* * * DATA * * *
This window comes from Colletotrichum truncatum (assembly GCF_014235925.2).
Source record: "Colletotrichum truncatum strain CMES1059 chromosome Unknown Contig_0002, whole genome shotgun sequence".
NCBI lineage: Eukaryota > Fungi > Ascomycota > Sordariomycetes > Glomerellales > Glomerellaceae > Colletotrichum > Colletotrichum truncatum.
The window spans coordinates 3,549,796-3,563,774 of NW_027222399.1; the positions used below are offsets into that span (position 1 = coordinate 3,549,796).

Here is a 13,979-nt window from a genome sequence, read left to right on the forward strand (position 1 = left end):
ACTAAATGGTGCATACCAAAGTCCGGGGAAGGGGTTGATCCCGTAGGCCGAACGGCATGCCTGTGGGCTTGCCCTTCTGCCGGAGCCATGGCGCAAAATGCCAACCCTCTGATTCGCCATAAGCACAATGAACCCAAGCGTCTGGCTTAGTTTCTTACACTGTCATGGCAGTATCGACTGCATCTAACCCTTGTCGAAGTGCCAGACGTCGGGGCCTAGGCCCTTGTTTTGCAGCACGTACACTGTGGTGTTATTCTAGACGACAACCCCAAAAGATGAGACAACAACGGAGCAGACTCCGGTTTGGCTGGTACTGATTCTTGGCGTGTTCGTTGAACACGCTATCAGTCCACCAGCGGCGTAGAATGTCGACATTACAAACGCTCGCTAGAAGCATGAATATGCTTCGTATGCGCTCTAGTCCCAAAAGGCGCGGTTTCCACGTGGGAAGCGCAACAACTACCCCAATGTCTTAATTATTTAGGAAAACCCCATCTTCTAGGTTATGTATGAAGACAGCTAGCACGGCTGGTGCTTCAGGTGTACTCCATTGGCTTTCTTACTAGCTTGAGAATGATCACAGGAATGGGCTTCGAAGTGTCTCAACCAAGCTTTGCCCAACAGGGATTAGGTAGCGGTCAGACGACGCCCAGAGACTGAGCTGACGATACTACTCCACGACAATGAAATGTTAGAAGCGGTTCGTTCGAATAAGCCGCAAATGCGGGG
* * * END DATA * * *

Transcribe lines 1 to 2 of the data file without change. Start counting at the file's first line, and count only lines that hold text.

This window comes from Colletotrichum truncatum (assembly GCF_014235925.2).
Source record: "Colletotrichum truncatum strain CMES1059 chromosome Unknown Contig_0002, whole genome shotgun sequence".